Nevada QB Carson Strong not declaring for 2021 NFL Draft

Nevada Wolf Pack QB Carson Strong is one of the most intriguing prospects of the 2021 NFL Draft — except that he won’t be in it.

Will Nevada QC Carson Strong declare for the 2021 NFL Draft?

Carson Strong told me on Tuesday afternoon that he would stay for the upcoming season with the Wolf Pack and that he plans to hit this offseason hard with an emphasis on perfecting his already impressive accuracy. The decision comes down more to the fact that he wants to reach his personal peak rather than a notion that he’s not ready.

“We have such a good team coming back next year,” he said. “We’ve got all of our starters on offense and almost all of our starters on defense. I do think I could leave this year, I’m just not quite ready to go. I just have a lot left that I want to accomplish.”

He says he’s spent as much time as he possibly could working his receivers last year, something he believes contributed to his nearly seven percent rise in accuracy.

“I was completing about 70 percent of my passes, but I know I can do even better than that,” he said. “I’m still missing a handful of throws every game. I could see myself going out next year and throwing in the high 70’s percentage range, maybe closer to 80 percent. That’s going to be my goal, of course, in addition to getting physically stronger and faster, just getting my body ready.”

Where could Carson Strong have ended up?

Carson Strong has mixed projections as to when he would be drafted, taking into account a host of projections. Realistically, due to the competition in this draft, he could be considered a Tier Two quarterback if he were to have declared this year.

“The redshirt sophomore is a gunslinger who makes good decisions with the ball,” Tony Pauline wrote in late October. “Strong did a much better job of not locking onto receivers as the game progressed, and he’s shown a lot of progress since last season. He has incredible upside and the physical gifts to lead a franchise at the next level.”

The 6-foot-4, 215-pounder completed just over 70% of his passes this year for 2,858 yards (8.1-yard average) with 38 touchdowns and 11 interceptions.

“It’s kind of crazy because I didn’t know I even had any type of NFL attention or anything like that coming into the season,” he said. “Just having the season that I did, I kind of got some people’s radar. But I’m still planning on coming back to school next year, getting my degree, chasing this Mountain West conference championship.”

How Matt Mumme has impacted the Nevada QB’s game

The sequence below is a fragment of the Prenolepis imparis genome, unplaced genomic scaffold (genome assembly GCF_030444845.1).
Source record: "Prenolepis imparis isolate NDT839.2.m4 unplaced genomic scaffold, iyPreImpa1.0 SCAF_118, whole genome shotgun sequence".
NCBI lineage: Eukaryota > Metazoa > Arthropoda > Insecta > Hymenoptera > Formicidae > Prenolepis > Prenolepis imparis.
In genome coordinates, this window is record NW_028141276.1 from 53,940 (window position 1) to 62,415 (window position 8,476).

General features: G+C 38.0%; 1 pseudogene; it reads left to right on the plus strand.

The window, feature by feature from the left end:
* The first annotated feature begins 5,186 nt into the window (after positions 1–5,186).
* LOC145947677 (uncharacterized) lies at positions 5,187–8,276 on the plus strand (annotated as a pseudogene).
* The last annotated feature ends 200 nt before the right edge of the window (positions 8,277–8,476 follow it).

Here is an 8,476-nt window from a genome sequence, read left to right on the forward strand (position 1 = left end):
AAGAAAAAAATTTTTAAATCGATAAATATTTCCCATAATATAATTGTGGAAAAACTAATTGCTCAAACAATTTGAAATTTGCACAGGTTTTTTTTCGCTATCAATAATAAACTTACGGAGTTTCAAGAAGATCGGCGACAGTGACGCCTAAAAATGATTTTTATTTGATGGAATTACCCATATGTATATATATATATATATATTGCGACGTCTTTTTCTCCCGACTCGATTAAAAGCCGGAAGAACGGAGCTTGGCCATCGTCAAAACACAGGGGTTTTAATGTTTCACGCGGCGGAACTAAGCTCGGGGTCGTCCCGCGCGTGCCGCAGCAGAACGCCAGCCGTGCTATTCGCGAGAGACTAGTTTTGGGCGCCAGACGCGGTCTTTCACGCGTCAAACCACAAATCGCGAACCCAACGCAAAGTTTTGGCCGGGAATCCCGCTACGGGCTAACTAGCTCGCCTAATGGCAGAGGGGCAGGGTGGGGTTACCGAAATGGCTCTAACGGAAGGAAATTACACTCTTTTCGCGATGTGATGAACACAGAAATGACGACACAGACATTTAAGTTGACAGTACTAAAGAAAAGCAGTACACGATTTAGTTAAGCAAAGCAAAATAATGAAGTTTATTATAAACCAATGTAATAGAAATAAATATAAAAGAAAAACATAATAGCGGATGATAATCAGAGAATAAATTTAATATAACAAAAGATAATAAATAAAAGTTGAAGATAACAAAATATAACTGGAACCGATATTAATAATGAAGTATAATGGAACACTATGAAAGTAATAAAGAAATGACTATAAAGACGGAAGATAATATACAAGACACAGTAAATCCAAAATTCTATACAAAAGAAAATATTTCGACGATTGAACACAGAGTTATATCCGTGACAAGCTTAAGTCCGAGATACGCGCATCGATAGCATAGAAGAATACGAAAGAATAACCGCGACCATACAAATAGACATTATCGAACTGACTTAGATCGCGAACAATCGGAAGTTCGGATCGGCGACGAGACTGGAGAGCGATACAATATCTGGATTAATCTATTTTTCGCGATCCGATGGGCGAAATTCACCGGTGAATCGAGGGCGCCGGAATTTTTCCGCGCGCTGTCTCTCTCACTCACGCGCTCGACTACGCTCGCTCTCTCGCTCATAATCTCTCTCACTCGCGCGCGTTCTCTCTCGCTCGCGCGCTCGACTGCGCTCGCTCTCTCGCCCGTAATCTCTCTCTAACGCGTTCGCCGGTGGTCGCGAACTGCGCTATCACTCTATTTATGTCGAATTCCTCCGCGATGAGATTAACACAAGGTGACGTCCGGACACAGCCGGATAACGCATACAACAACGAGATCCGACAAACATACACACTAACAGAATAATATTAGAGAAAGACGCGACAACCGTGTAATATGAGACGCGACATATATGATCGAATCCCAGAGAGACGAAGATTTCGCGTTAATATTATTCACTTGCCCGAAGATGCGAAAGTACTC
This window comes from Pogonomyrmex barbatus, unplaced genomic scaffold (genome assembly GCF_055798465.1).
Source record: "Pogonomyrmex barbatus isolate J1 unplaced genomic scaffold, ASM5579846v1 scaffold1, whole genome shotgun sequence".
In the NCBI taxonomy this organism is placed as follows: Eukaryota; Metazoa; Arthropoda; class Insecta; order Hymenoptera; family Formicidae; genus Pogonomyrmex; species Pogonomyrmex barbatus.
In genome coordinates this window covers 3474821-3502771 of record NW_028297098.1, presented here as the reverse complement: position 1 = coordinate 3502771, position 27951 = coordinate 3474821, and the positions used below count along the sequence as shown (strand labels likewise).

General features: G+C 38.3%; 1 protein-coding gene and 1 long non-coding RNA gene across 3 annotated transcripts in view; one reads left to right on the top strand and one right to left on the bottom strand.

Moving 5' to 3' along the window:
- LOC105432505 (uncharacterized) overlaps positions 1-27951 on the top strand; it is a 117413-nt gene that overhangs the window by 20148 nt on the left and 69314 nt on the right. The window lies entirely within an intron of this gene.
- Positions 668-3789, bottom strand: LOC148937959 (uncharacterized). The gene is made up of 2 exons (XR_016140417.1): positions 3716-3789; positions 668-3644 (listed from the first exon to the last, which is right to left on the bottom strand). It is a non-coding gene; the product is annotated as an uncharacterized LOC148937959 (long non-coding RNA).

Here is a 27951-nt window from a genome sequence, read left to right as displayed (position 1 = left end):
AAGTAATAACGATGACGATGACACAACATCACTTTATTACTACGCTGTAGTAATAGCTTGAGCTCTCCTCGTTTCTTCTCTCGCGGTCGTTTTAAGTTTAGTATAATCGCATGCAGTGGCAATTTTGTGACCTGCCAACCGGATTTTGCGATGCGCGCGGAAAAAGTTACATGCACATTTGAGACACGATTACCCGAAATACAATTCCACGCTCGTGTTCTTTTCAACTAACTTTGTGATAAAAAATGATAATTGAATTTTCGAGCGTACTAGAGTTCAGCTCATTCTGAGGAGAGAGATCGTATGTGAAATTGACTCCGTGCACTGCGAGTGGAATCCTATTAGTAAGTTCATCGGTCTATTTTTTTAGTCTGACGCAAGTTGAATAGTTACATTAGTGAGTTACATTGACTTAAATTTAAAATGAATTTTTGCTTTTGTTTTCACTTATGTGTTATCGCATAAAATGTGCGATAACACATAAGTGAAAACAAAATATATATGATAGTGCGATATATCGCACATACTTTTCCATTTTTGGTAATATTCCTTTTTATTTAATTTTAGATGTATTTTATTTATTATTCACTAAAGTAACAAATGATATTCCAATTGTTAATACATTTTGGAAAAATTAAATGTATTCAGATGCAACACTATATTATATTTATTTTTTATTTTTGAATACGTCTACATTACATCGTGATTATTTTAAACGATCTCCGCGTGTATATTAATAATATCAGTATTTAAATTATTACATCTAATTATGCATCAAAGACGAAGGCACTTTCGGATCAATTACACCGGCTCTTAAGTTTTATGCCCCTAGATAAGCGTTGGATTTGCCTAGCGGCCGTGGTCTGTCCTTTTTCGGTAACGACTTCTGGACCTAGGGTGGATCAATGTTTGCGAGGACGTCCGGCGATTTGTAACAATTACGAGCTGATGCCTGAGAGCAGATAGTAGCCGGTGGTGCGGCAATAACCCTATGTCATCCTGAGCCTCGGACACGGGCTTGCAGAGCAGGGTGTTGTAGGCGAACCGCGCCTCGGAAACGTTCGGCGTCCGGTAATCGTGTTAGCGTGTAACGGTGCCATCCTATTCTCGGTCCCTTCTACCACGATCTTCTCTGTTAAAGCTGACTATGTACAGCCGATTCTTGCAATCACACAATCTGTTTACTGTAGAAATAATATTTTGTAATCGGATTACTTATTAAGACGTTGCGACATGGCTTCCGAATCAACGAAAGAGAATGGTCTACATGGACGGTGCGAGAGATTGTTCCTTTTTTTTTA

He says he has been given a lot of freedom within the Air Raid offense the Wolf Pack runs under offensive coordinator Matt Mumme — something he believes is a positive thing as he begins to take a look at the next level of his career.

Carson Strong’s ability to have a sense of independence within the system comes down to a mutual trust between him and his coaches.

“My coaches have a lot of faith in me, and a lot of times they’ll give me a run play and a pass play. I’ll go up to the line of scrimmage and I see what the defense is trying to do I get us into the right play. They give me a lot of freedom to audible play.”

What makes the Nevada QB an interesting draft prospect

Carson Strong believes that he has a strong advantage mentally, and it’s not hard to tell that he has a high football IQ. But there are still some things to brush up on in some specific areas, according to him.

“I think that’s a big part of my game,” he said. “I’m still learning, I’m still improving, there’s still a lot more that I can do. I can learn more about the run game, I can learn more about pass protection, different types of blitzes.”

This season was particularly rewarding for Strong and the Wolf Pack, who were able to cap off a winning season with a 7-2 overall record and a 38-27 win in the Idaho Potato Bowl.

The victory was particularly satisfying for the team because they had found themselves on the losing end — the other side of the french fry bath — in the same bowl game a year ago when they fell 30-21 to the Ohio Bobcats.

Strong recorded one the strongest performances in his career during that game, completing 22-of-28 passing attempts for 271 yards with five touchdowns and no interceptions — a perfect illustration of what a quarterback in the Air Raid is supposed to look like.

“We started 2020 off playing the Potato Bowl last season, we played on January 3rd,” the Nevada QB said. “To come full circle the next season and play in the same bowl game and redeem ourselves just felt good.”

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